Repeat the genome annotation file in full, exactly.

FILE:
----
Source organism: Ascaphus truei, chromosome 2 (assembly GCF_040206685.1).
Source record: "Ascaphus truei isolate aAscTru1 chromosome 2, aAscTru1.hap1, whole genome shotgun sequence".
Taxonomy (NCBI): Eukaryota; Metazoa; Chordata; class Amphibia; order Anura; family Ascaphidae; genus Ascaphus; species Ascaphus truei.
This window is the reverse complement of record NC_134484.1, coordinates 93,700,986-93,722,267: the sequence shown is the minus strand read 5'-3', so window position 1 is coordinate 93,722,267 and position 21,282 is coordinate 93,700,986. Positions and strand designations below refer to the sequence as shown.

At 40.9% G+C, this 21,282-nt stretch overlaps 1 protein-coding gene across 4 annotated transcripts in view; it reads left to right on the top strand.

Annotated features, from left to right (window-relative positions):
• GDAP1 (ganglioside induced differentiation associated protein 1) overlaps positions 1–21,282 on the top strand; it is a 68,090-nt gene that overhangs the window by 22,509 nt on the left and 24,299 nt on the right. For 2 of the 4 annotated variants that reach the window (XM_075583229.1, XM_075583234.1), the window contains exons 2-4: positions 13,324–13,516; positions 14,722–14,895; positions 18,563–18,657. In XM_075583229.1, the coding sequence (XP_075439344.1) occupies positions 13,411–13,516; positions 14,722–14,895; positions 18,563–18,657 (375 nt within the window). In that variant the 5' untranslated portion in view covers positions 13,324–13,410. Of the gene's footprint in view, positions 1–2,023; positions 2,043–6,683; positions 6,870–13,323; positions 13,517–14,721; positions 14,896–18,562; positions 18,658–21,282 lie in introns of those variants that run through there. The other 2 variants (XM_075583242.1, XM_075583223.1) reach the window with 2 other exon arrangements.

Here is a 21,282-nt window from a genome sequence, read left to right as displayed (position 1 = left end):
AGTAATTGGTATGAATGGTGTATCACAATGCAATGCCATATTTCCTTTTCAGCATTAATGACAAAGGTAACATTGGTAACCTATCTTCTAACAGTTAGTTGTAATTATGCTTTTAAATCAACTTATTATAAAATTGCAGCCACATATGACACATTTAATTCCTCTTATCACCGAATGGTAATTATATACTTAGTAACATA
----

Source organism: Ascaphus truei, chromosome 2 (assembly GCF_040206685.1).
Source record: "Ascaphus truei isolate aAscTru1 chromosome 2, aAscTru1.hap1, whole genome shotgun sequence".
Taxonomy (NCBI): Eukaryota; Metazoa; Chordata; class Amphibia; order Anura; family Ascaphidae; genus Ascaphus; species Ascaphus truei.
This window is the reverse complement of record NC_134484.1, coordinates 93,700,986-93,722,267: the sequence shown is the minus strand read 5'-3', so window position 1 is coordinate 93,722,267 and position 21,282 is coordinate 93,700,986. Positions and strand designations below refer to the sequence as shown.

At 40.9% G+C, this 21,282-nt stretch overlaps 1 protein-coding gene across 4 annotated transcripts in view; it reads left to right on the top strand.

Annotated features, from left to right (window-relative positions):
• GDAP1 (ganglioside induced differentiation associated protein 1) overlaps positions 1–21,282 on the top strand; it is a 68,090-nt gene that overhangs the window by 22,509 nt on the left and 24,299 nt on the right. For 2 of the 4 annotated variants that reach the window (XM_075583229.1, XM_075583234.1), the window contains exons 2-4: positions 13,324–13,516; positions 14,722–14,895; positions 18,563–18,657. In XM_075583229.1, the coding sequence (XP_075439344.1) occupies positions 13,411–13,516; positions 14,722–14,895; positions 18,563–18,657 (375 nt within the window). In that variant the 5' untranslated portion in view covers positions 13,324–13,410. Of the gene's footprint in view, positions 1–2,023; positions 2,043–6,683; positions 6,870–13,323; positions 13,517–14,721; positions 14,896–18,562; positions 18,658–21,282 lie in introns of those variants that run through there. The other 2 variants (XM_075583242.1, XM_075583223.1) reach the window with 2 other exon arrangements.

Here is a 21,282-nt window from a genome sequence, read left to right as displayed (position 1 = left end):
AGTAATTGGTATGAATGGTGTATCACAATGCAATGCCATATTTCCTTTTCAGCATTAATGACAAAGGTAACATTGGTAACCTATCTTCTAACAGTTAGTTGTAATTATGCTTTTAAATCAACTTATTATAAAATTGCAGCCACATATGACACATTTAATTCCTCTTATCACCGAATGGTAATTATATACTTAGTAACATA